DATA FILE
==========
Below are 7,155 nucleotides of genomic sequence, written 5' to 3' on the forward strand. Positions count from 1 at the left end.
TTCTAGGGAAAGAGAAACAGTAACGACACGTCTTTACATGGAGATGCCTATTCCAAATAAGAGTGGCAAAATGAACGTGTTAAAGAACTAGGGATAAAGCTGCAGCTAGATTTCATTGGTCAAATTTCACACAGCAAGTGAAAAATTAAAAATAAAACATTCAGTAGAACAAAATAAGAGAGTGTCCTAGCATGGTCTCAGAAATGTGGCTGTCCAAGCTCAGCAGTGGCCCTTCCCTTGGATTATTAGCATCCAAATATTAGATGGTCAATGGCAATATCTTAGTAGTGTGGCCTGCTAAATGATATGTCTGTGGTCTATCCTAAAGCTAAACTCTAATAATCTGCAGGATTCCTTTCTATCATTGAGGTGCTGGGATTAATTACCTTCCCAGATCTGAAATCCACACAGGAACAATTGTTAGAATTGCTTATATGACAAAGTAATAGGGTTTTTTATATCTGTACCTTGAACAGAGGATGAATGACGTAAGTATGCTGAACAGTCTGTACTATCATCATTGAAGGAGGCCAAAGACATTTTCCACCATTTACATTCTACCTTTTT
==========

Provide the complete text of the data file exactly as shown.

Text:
Below are 7,155 nucleotides of genomic sequence, written 5' to 3' on the forward strand. Positions count from 1 at the left end.
TTCTAGGGAAAGAGAAACAGTAACGACACGTCTTTACATGGAGATGCCTATTCCAAATAAGAGTGGCAAAATGAACGTGTTAAAGAACTAGGGATAAAGCTGCAGCTAGATTTCATTGGTCAAATTTCACACAGCAAGTGAAAAATTAAAAATAAAACATTCAGTAGAACAAAATAAGAGAGTGTCCTAGCATGGTCTCAGAAATGTGGCTGTCCAAGCTCAGCAGTGGCCCTTCCCTTGGATTATTAGCATCCAAATATTAGATGGTCAATGGCAATATCTTAGTAGTGTGGCCTGCTAAATGATATGTCTGTGGTCTATCCTAAAGCTAAACTCTAATAATCTGCAGGATTCCTTTCTATCATTGAGGTGCTGGGATTAATTACCTTCCCAGATCTGAAATCCACACAGGAACAATTGTTAGAATTGCTTATATGACAAAGTAATAGGGTTTTTTATATCTGTACCTTGAACAGAGGATGAATGACGTAAGTATGCTGAACAGTCTGTACTATCATCATTGAAGGAGGCCAAAGACATTTTCCACCATTTACATTCTACCTTTTT